Sound familiar?  These requests are made daily because most kids we serve think in terms of genre.  A few have favorite authors and series, but most of them are open to the possibilities of what is out there, as long as it is whatever genre is capturing them at that moment.  Maybe our patron just read Goosebumps and is looking for something else to give them that knot in their stomach, anticipating what creature or magic is waiting for their favorite character.  Maybe the patron laughed their way through Greg’s antics in the Diary of a Wimpy Kid series and she wants to recapture the humor.  Most kids are still open to suggestion.  When they ask us for a recommendation based on genre, it is a chance for us to open yet another door for them.

 

But… what about those kids who aren’t searching for genre because they already have an interest?  Because they have read something similar and what more? What about those kids whose teacher or parent is trying to broaden their horizons for them?  For me, even as a veteran to advisory, this is where I falter.  I don’t want to give a kid a book just  because it is this genre.  I want to give them a reason to connect with the specific book I put in their hands.  I want to get a feel for what they could read if the choice were their own and get as close as possible while sticking with what they need in regards to the genre.   That is what we all want.  To give them a reason not to dread that project but to open them up to the possibilities of trying something new!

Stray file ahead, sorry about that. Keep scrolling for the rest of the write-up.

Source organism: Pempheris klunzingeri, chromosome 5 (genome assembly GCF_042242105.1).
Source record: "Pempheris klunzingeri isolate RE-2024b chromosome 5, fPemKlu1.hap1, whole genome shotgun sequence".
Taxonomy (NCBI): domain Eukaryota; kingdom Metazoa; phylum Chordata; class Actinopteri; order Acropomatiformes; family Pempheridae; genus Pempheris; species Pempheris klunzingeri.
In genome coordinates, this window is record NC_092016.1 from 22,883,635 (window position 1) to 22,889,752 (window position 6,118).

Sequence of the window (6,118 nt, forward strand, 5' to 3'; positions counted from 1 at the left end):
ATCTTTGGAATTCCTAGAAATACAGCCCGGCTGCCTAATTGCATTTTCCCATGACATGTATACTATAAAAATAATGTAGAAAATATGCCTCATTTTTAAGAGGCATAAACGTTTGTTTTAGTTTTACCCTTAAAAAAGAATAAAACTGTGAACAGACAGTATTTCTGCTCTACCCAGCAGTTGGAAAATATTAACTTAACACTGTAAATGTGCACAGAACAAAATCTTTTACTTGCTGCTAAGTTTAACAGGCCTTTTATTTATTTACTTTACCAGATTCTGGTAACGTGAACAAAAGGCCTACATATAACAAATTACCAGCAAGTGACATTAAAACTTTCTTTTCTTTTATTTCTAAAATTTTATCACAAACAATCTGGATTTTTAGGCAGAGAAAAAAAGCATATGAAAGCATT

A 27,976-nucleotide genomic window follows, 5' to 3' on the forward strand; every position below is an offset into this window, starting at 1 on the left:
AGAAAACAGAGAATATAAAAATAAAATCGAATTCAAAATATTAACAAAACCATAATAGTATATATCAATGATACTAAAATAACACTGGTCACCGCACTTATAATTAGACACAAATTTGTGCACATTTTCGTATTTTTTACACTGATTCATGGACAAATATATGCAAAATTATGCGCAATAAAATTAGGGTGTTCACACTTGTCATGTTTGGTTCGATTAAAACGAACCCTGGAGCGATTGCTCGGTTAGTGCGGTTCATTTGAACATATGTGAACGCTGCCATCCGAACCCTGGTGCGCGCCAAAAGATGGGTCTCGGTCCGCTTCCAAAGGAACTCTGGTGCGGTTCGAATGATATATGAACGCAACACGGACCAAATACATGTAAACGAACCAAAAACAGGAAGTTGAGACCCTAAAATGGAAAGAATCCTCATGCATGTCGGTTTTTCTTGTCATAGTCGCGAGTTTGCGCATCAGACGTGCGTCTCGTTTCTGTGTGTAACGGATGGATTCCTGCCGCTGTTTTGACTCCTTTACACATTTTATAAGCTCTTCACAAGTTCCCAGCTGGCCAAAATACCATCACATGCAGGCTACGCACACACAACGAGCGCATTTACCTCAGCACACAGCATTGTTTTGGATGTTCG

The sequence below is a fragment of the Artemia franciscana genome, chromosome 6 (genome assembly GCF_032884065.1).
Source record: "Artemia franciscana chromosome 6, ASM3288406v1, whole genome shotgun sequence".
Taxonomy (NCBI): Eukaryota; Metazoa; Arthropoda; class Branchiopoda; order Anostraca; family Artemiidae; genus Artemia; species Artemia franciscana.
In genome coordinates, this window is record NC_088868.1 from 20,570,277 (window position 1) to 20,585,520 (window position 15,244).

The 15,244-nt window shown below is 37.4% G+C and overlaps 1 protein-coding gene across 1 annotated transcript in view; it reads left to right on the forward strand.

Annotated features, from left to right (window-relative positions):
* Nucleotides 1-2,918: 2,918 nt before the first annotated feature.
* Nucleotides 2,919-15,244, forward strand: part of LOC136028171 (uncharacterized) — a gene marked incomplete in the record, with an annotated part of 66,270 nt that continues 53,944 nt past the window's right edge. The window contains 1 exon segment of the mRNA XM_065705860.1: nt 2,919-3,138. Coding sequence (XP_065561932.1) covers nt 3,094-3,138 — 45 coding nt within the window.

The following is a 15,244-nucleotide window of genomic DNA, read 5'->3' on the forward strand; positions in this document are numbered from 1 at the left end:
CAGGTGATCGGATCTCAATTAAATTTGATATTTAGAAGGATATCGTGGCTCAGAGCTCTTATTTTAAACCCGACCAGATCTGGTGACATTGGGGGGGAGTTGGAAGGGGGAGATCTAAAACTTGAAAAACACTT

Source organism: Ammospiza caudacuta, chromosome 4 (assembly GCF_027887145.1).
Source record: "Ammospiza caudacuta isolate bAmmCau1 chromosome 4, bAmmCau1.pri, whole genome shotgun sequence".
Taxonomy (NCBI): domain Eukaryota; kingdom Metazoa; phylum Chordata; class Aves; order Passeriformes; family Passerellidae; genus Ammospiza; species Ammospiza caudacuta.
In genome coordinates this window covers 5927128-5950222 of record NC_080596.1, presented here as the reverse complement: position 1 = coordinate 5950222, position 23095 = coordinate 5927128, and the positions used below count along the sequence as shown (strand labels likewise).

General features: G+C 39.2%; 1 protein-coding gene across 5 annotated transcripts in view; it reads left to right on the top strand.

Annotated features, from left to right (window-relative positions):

It is a tricky balancing act sometimes, and the more knowledge we have as to what is out there, the better we will be at getting the right reader with the right book.  With this in mind, we are launching our series on Reading by the Genre.  We have created lists  of new and old titles, some popular and some that flew under the radar, that will hopefully add titles to our arsenal so that when we get that genre request we have more options to share with our patrons.

 

For us at MPL, historical fiction seems to be one genre that we get asked about a lot (I mean… A LOT) in September, so we are jumping off there.  Some of these titles are familiar and even award winning but some are lesser known.  All are awesome options when put with the right reader.

What books would you add to this list?

One Crazy Summer by Rita Williams-Garcia

The War That Saved My Life by Kimberly Brubaker Bradley

The Mostly True Adventures of Homer P. Figg by Rodman Philbrick

Prisoner 88 by Leah Pileggi

Countdown by Deborah Wiles

The Lions of Little Rock by Kristin Levine

The Misadventures of Maude March by Audrey Couloumbis

Wolf Hollow by Lauren Wolk

Penny From Heaven by Jennifer L. Holm

The Rock and the River by Kekla Magoon

Celeste’s Harlem Renaissance by Eleanora E. Tate